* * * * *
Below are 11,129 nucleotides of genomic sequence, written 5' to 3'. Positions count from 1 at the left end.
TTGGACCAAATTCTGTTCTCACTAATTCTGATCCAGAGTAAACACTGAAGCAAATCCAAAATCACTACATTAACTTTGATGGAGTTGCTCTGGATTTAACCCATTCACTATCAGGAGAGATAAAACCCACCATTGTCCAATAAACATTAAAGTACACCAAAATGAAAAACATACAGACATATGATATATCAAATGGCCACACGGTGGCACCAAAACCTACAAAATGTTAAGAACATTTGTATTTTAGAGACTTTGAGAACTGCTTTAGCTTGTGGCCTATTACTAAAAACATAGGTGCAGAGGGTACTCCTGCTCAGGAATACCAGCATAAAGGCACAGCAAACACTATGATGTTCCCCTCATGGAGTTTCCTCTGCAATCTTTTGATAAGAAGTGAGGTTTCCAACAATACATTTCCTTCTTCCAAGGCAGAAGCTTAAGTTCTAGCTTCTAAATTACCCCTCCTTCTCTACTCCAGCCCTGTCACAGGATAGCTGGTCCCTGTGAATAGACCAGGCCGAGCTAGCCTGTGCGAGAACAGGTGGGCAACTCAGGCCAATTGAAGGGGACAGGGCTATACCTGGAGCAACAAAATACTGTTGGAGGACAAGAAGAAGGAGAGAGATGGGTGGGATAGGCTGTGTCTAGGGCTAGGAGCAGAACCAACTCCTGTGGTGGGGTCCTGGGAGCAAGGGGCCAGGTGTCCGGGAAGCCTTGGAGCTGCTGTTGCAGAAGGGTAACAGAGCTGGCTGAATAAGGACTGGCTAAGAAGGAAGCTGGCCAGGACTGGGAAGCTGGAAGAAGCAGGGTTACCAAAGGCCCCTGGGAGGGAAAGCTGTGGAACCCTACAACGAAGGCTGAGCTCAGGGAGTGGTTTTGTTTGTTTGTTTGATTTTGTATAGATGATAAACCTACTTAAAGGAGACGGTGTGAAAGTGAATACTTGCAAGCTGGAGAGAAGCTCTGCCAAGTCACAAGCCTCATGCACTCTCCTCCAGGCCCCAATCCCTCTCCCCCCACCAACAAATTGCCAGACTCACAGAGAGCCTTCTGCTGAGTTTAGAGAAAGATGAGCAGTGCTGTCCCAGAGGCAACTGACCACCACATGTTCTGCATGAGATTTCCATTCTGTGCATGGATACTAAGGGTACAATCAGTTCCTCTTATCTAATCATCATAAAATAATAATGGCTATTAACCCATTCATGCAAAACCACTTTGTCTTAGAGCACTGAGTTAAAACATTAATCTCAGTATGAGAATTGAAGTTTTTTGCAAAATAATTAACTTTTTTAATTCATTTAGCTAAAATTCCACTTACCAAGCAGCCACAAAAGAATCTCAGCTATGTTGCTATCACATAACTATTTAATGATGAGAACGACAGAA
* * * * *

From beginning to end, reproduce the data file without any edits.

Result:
Below are 11,129 nucleotides of genomic sequence, written 5' to 3'. Positions count from 1 at the left end.
TTGGACCAAATTCTGTTCTCACTAATTCTGATCCAGAGTAAACACTGAAGCAAATCCAAAATCACTACATTAACTTTGATGGAGTTGCTCTGGATTTAACCCATTCACTATCAGGAGAGATAAAACCCACCATTGTCCAATAAACATTAAAGTACACCAAAATGAAAAACATACAGACATATGATATATCAAATGGCCACACGGTGGCACCAAAACCTACAAAATGTTAAGAACATTTGTATTTTAGAGACTTTGAGAACTGCTTTAGCTTGTGGCCTATTACTAAAAACATAGGTGCAGAGGGTACTCCTGCTCAGGAATACCAGCATAAAGGCACAGCAAACACTATGATGTTCCCCTCATGGAGTTTCCTCTGCAATCTTTTGATAAGAAGTGAGGTTTCCAACAATACATTTCCTTCTTCCAAGGCAGAAGCTTAAGTTCTAGCTTCTAAATTACCCCTCCTTCTCTACTCCAGCCCTGTCACAGGATAGCTGGTCCCTGTGAATAGACCAGGCCGAGCTAGCCTGTGCGAGAACAGGTGGGCAACTCAGGCCAATTGAAGGGGACAGGGCTATACCTGGAGCAACAAAATACTGTTGGAGGACAAGAAGAAGGAGAGAGATGGGTGGGATAGGCTGTGTCTAGGGCTAGGAGCAGAACCAACTCCTGTGGTGGGGTCCTGGGAGCAAGGGGCCAGGTGTCCGGGAAGCCTTGGAGCTGCTGTTGCAGAAGGGTAACAGAGCTGGCTGAATAAGGACTGGCTAAGAAGGAAGCTGGCCAGGACTGGGAAGCTGGAAGAAGCAGGGTTACCAAAGGCCCCTGGGAGGGAAAGCTGTGGAACCCTACAACGAAGGCTGAGCTCAGGGAGTGGTTTTGTTTGTTTGTTTGATTTTGTATAGATGATAAACCTACTTAAAGGAGACGGTGTGAAAGTGAATACTTGCAAGCTGGAGAGAAGCTCTGCCAAGTCACAAGCCTCATGCACTCTCCTCCAGGCCCCAATCCCTCTCCCCCCACCAACAAATTGCCAGACTCACAGAGAGCCTTCTGCTGAGTTTAGAGAAAGATGAGCAGTGCTGTCCCAGAGGCAACTGACCACCACATGTTCTGCATGAGATTTCCATTCTGTGCATGGATACTAAGGGTACAATCAGTTCCTCTTATCTAATCATCATAAAATAATAATGGCTATTAACCCATTCATGCAAAACCACTTTGTCTTAGAGCACTGAGTTAAAACATTAATCTCAGTATGAGAATTGAAGTTTTTTGCAAAATAATTAACTTTTTTAATTCATTTAGCTAAAATTCCACTTACCAAGCAGCCACAAAAGAATCTCAGCTATGTTGCTATCACATAACTATTTAATGATGAGAACGACAGAA